Bachelor's vs Associates

This is a discussion on Bachelor's vs Associates within the A Brief History of Cprogramming.com forums, part of the Community Boards category; Hello, a question probably more aimed for all you American programmers out of college. I'm currently getting my associates at ...

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    Cheesy Poofs! PJYelton's Avatar
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    Bachelor's vs Associates

    Hello, a question probably more aimed for all you American programmers out of college. I'm currently getting my associates at a tech school, and might possibly go to a bigger school to get my bachelors, but I'm unsure if its the best choice for me. My question is in the world of programming, what would be better for me to do, get two years of actual work experience or two years of more schooling to get my bachelors? I mean, I know someone with a bachelors is looked favorably upon and in some professions is absolutely essential, but I'm unsure of how true this is for programming. I agree it's important, just not sure if its more important than two years of programming work experience... Any advise from the work force?

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    Registered User xds4lx's Avatar
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    This needs to be moved to General Discussions, but anyways I had the sme options but decided to go for a Bachelors Degree because I noticed that most jobs pay more the better your degree is, i.e you get paid more for a masters than a bachelors, and you get more for a bachelors that an associates. But really it just depends on what you want to focus in, the associate degrees i saw were for programming and they were kinda weak programs, where as I ended up going for Computer Science bachelors degree with a minor in math, focusing in systems development (my school offeres 3 tracks for CS, Networking, Systems, or Management)

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    Lead Moderator kermi3's Avatar
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    Beat me to the punch....FYI this was origanally on C++.

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    tgm
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    Get your Bachelor's degree at least.

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    Cheesy Poofs! PJYelton's Avatar
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    xds4lx, you mentioned that it depended on what I was interested in. What about software design and game programming? Also, does everyone else agree that a bachelors is the way to go vs job experience?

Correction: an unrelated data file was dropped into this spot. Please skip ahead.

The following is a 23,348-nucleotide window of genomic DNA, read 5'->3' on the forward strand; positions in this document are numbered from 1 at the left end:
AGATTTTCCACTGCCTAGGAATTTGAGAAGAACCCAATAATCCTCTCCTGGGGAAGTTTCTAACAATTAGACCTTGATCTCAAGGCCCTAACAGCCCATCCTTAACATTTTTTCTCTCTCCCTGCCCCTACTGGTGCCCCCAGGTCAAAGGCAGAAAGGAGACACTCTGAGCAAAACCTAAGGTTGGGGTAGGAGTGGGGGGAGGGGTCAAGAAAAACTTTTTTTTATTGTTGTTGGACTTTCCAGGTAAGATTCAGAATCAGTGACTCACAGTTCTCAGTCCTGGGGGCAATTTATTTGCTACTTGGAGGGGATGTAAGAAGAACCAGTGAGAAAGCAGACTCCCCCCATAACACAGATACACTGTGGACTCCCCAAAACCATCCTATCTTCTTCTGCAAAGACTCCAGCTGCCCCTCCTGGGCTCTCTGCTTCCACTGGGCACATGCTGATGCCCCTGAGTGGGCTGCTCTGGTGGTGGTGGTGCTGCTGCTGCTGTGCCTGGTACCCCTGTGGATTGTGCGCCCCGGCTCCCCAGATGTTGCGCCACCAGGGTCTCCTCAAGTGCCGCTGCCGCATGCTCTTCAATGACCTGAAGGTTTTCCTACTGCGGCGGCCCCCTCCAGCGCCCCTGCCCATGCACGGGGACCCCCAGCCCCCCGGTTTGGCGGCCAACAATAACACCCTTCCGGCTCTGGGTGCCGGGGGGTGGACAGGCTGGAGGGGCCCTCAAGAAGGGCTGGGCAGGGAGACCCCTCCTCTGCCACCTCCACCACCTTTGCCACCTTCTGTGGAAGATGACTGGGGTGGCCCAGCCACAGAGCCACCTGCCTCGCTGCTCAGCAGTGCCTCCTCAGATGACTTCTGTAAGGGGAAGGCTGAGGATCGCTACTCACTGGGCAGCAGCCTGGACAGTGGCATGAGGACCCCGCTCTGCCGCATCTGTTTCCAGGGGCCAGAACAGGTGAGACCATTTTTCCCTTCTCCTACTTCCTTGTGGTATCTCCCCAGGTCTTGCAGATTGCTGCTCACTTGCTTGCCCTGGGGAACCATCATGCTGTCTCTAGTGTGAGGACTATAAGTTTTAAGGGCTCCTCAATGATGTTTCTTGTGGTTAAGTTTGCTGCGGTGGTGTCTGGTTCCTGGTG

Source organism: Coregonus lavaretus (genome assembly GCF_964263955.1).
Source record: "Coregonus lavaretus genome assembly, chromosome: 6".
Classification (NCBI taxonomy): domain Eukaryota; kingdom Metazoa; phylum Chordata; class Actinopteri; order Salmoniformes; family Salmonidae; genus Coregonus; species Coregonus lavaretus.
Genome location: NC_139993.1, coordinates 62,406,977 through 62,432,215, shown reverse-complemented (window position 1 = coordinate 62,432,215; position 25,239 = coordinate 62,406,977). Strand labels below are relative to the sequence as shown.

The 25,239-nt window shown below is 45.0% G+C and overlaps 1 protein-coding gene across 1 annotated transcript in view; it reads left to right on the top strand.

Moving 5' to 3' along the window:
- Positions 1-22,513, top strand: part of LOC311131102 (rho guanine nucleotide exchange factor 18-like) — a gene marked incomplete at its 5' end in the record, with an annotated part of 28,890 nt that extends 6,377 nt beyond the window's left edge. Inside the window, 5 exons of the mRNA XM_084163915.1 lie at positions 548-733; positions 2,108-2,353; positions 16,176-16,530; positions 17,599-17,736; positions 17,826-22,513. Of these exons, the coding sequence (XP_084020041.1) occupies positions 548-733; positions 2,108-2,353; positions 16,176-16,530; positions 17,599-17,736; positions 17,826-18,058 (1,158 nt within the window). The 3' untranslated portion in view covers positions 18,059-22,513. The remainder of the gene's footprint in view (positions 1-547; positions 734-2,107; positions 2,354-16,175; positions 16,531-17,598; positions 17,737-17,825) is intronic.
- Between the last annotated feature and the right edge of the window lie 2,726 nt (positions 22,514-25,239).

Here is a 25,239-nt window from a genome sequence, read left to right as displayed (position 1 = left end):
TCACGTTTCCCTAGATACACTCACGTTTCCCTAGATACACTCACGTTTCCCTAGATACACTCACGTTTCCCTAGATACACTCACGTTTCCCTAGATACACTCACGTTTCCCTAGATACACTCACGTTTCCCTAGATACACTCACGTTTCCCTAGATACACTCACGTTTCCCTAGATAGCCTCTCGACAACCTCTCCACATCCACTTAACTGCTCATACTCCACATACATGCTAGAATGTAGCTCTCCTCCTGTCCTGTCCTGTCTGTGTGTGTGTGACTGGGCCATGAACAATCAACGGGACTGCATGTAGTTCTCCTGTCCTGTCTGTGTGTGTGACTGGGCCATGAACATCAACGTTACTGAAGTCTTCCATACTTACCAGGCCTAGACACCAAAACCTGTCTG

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    Originally posted by PJYelton
    xds4lx, you mentioned that it depended on what I was interested in. What about software design and game programming? Also, does everyone else agree that a bachelors is the way to go vs job experience?
    Yes. Job market is slim for just an associates degree, in comparison to a bachelors. It's like comparing a High School Diploma to an Associates on the job market - a diploma won't get you much, an associates could get you quite a bit more, and a bachelors could get you even more.

    I work with someone who has an associates and is getting one or 2 more over the next couple of years and she is having trouble finding a decent job with them. (but we don't live in the best area, admittedly)

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    I got a bachelor's in Humanities and later got an Associates in CIS. Unless you're a super whiz kid with a proven track record, you'll definitely make more with a bachelors.
    A bachelors alone is no guarantee. A woman at a local company got a BS in CIS but had no experience outside the classroom. She got hired at a decent wage, but only lasted 6 months. (She also took the job that used VB, which she'd never used, being a Java Head).
    Get a bachelors and get some experience, even unpaid internships. That will show you've done real work and give you references and contacts.
    Course, I got my job because the woman doing the hiring had a daughter in the same first grade class as my son
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    Cheesy Poofs! PJYelton's Avatar
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    Thanks all, looks like I'll be headin' for a bachelors! Now if only I can pick a school...

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    If money is important (which I'm sure it is) you should go after a bachelors, no questions about it.

    Either an associates or a bachelors will get you the same type of job in the programming world- an entry level position.

    But having only an associates will mean that you'll get a much lower salary (at first...?).

    But of course it all comes down to how good of a programmer you are. Entry level positions will just have you debugging programs that have already been debugged by other programmers.

    You should consider taking a small part time job, possibly for free(like suggested above), if you can afford it. Then after you get your bachelors, along with years of experience- you'll be able to (possibly) bypass an entry level position and get a better job.

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    excuse me, just to correct myself. Having a bachelors degree will always open more opportunities for you, in the short run and long run.

    It's also beneficial for you to learn as much as possible before really getting into the real world.

    But what I meant above, is that an associates and a bachelors will both get you entry level positions.


    hope that helps.

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